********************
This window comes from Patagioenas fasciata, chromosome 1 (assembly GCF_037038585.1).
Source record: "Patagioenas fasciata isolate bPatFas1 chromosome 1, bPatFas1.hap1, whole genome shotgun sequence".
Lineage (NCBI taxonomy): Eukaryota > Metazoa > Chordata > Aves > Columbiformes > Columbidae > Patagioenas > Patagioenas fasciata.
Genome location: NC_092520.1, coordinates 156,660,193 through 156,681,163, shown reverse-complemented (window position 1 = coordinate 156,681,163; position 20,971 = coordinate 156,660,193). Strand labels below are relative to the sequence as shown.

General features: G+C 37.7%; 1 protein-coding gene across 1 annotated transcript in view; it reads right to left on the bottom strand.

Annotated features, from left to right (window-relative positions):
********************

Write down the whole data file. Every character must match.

This window comes from Patagioenas fasciata, chromosome 1 (assembly GCF_037038585.1).
Source record: "Patagioenas fasciata isolate bPatFas1 chromosome 1, bPatFas1.hap1, whole genome shotgun sequence".
Lineage (NCBI taxonomy): Eukaryota > Metazoa > Chordata > Aves > Columbiformes > Columbidae > Patagioenas > Patagioenas fasciata.
Genome location: NC_092520.1, coordinates 156,660,193 through 156,681,163, shown reverse-complemented (window position 1 = coordinate 156,681,163; position 20,971 = coordinate 156,660,193). Strand labels below are relative to the sequence as shown.

General features: G+C 37.7%; 1 protein-coding gene across 1 annotated transcript in view; it reads right to left on the bottom strand.

Annotated features, from left to right (window-relative positions):